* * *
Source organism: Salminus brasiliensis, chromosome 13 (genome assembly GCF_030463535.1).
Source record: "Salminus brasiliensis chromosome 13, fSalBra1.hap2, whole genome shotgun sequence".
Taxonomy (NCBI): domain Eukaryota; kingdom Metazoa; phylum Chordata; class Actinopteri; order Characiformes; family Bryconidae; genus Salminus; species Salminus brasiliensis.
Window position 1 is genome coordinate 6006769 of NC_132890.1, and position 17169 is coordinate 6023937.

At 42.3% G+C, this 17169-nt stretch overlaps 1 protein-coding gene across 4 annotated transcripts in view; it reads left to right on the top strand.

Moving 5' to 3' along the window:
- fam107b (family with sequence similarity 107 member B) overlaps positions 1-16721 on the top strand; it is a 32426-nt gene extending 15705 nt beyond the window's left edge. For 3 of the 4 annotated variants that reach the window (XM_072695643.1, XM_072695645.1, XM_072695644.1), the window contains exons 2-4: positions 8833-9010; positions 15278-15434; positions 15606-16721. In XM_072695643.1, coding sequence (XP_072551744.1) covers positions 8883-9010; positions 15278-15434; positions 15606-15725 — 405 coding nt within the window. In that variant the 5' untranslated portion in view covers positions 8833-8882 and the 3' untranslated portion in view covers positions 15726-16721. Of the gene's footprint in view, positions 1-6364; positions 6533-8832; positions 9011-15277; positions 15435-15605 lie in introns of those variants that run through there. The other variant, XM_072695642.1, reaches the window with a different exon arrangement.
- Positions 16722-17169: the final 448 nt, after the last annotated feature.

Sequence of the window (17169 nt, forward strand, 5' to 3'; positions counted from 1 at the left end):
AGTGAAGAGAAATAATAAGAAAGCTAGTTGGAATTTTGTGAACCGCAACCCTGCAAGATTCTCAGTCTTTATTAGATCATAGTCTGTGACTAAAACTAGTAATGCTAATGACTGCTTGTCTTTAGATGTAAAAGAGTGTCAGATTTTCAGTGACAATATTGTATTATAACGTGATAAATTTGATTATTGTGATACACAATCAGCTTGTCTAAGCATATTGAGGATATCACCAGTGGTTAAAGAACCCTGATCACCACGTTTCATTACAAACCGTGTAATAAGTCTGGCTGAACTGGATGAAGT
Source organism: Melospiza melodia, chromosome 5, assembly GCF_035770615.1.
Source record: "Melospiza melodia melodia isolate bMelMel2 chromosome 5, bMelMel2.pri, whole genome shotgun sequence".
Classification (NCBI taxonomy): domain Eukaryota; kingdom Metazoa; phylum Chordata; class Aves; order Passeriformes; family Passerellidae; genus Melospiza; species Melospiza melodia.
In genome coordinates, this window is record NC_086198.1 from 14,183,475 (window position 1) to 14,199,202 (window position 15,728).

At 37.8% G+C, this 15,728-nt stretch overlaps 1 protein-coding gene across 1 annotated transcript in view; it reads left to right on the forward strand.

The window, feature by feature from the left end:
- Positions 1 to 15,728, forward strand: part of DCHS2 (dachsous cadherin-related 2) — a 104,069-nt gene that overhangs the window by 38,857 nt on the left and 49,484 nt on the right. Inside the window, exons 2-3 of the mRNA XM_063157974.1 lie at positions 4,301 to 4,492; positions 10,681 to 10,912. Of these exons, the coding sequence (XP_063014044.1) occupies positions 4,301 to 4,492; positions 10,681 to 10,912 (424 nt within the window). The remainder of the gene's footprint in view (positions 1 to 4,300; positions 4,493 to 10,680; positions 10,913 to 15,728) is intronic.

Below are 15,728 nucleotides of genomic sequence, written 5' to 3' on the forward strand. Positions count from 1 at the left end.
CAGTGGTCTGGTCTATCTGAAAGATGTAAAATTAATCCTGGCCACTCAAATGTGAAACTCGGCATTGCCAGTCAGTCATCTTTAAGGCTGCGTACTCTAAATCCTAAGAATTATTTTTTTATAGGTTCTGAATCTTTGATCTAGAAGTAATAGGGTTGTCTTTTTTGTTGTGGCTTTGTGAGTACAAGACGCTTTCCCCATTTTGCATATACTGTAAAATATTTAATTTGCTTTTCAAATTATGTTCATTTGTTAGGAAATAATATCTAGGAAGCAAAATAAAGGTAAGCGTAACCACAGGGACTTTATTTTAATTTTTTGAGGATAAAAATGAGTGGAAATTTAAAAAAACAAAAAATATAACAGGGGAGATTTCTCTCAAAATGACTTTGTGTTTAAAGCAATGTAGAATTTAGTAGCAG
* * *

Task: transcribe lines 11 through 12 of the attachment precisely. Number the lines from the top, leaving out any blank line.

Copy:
Source organism: Melospiza melodia, chromosome 5, assembly GCF_035770615.1.
Source record: "Melospiza melodia melodia isolate bMelMel2 chromosome 5, bMelMel2.pri, whole genome shotgun sequence".